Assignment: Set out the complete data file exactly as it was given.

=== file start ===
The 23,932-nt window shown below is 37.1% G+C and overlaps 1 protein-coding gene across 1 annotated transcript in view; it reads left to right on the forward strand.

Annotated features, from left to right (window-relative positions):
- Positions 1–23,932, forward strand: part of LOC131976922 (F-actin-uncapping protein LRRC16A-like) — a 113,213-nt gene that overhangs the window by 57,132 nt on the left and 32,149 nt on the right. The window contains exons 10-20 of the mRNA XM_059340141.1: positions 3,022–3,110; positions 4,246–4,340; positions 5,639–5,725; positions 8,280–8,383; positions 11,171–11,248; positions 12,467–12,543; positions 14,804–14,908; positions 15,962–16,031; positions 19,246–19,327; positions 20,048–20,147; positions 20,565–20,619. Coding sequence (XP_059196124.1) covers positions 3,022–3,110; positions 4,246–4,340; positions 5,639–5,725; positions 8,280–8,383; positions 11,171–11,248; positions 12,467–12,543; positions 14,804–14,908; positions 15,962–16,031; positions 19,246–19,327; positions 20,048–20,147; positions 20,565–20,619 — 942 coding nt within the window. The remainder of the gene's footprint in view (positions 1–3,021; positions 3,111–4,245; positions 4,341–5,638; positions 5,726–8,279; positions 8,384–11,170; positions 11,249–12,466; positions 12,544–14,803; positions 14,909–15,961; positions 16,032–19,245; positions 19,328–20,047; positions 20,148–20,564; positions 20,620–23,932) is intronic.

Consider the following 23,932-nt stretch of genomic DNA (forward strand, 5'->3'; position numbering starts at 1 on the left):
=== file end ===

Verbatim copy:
The 23,932-nt window shown below is 37.1% G+C and overlaps 1 protein-coding gene across 1 annotated transcript in view; it reads left to right on the forward strand.

Annotated features, from left to right (window-relative positions):
- Positions 1–23,932, forward strand: part of LOC131976922 (F-actin-uncapping protein LRRC16A-like) — a 113,213-nt gene that overhangs the window by 57,132 nt on the left and 32,149 nt on the right. The window contains exons 10-20 of the mRNA XM_059340141.1: positions 3,022–3,110; positions 4,246–4,340; positions 5,639–5,725; positions 8,280–8,383; positions 11,171–11,248; positions 12,467–12,543; positions 14,804–14,908; positions 15,962–16,031; positions 19,246–19,327; positions 20,048–20,147; positions 20,565–20,619. Coding sequence (XP_059196124.1) covers positions 3,022–3,110; positions 4,246–4,340; positions 5,639–5,725; positions 8,280–8,383; positions 11,171–11,248; positions 12,467–12,543; positions 14,804–14,908; positions 15,962–16,031; positions 19,246–19,327; positions 20,048–20,147; positions 20,565–20,619 — 942 coding nt within the window. The remainder of the gene's footprint in view (positions 1–3,021; positions 3,111–4,245; positions 4,341–5,638; positions 5,726–8,279; positions 8,384–11,170; positions 11,249–12,466; positions 12,544–14,803; positions 14,909–15,961; positions 16,032–19,245; positions 19,328–20,047; positions 20,148–20,564; positions 20,620–23,932) is intronic.

Consider the following 23,932-nt stretch of genomic DNA (forward strand, 5'->3'; position numbering starts at 1 on the left):